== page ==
Such systems are the future of health care, according to Scheel, who has observed many changes in the senior-care industry after more than two decades in the business. He his wife, Vicki Scheel, co-own The Park Lido, a 45-bed assisted-living community; and Caretique, a memory-care facility. She is also the administrator he is the strategic planner for Fort Vancouver Convalescent Center, which is owned by Dorothy and Mel Jackson.

"Fifty or 60 years ago, people either lived at home independently, found themselves in the hospital or went into a traditional nursing home," he said. "Today, we have so many different levels or niches of care."

He said people no longer check into a skilled-nursing facility never to return to their homes. Scheel said he often sees those patients recover from surgery with the help of a good physical therapy regime.

"We're seeing that many people who used to be in traditional nursing care can now be cared for at a lower level of care," which is why Scheel said he questions the rush to build more senior communities based on traditional models of care.

But whether the market will become overbuilt is likely to remain a matter of debate among some senior care operators as technology evolves and the economic downturn continues to play out.

Tammy Thwaite, a co-owner of LifeStyles Senior Housing Managers LLC, which manages 11 senior communities in three states, said she continues to see a market for needs-based memory care and assisted-living care, although demand has dropped for independent living. It's one of the reasons owners of one of the two Vancouver facilities managed by her company switched gears on expansion plans for the east Vancouver development, The Quarry.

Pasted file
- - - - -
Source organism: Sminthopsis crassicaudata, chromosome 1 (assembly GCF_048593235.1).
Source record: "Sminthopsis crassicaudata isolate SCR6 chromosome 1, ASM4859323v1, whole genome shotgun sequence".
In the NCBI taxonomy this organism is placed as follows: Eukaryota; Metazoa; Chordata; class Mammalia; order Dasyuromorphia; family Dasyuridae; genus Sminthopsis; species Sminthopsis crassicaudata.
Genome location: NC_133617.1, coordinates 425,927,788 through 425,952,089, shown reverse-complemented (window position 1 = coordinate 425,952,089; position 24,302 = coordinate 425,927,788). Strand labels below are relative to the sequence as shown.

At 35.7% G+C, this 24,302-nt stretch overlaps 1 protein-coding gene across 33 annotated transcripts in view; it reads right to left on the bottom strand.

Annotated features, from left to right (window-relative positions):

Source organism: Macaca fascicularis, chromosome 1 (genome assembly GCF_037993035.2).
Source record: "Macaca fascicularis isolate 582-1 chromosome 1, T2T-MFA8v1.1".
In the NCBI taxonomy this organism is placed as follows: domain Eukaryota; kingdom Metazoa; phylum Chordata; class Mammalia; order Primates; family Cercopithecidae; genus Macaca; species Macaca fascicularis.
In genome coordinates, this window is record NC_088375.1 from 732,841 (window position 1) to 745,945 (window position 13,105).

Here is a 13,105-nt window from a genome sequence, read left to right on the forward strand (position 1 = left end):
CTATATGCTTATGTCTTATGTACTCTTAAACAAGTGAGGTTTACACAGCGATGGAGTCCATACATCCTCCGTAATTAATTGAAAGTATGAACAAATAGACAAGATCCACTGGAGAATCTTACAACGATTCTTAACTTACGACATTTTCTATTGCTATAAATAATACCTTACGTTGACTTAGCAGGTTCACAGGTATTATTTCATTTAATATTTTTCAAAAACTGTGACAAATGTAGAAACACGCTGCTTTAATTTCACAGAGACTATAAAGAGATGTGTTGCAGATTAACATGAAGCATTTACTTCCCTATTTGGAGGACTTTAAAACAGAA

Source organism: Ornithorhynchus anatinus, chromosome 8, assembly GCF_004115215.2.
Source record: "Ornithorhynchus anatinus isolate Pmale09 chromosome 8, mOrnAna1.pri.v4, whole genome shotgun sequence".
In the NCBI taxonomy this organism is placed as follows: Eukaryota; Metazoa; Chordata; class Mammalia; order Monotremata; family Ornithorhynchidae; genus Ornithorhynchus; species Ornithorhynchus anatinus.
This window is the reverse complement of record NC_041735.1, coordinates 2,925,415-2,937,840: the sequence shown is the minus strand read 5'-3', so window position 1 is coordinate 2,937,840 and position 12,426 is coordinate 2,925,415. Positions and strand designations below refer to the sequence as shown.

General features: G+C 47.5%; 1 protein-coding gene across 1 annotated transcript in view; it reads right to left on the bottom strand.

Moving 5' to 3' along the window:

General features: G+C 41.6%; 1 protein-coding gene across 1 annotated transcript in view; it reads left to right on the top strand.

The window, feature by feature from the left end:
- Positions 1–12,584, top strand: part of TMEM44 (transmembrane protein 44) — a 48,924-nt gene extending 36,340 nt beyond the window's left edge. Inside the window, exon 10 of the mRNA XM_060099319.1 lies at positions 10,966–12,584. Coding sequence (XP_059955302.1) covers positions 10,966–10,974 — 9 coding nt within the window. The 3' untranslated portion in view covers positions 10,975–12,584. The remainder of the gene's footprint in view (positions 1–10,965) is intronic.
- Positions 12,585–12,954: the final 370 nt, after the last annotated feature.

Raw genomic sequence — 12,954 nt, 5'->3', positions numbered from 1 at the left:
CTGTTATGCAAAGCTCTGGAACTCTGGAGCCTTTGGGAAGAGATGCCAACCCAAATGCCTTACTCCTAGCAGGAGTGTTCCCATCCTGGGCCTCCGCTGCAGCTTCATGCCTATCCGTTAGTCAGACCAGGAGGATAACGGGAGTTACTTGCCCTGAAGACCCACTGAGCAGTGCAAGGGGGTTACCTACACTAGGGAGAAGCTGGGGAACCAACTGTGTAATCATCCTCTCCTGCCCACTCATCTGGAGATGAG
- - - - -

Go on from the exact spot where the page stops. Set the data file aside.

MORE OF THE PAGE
At one time, the 72-unit addition called for 17 new independent-living apartments and 55 for assisted-living units. New plans now call for 13 independent and 59 assisted units.

"The buildings in Clark County are still averaging in the high 90s for (percentage of) occupancy," Thwaite said. "But what I've noticed is more requests coming in for assisted living and memory care."

Editor's note: An earlier version of this story has been changed to reflect a correction. Fort Vancouver Convalescent Center is co-owned by Dorothy and Mel Jackson.

Cami Joner: 360-735-4532, http://twitter.com/camijoner or cami.joner@columbian.com.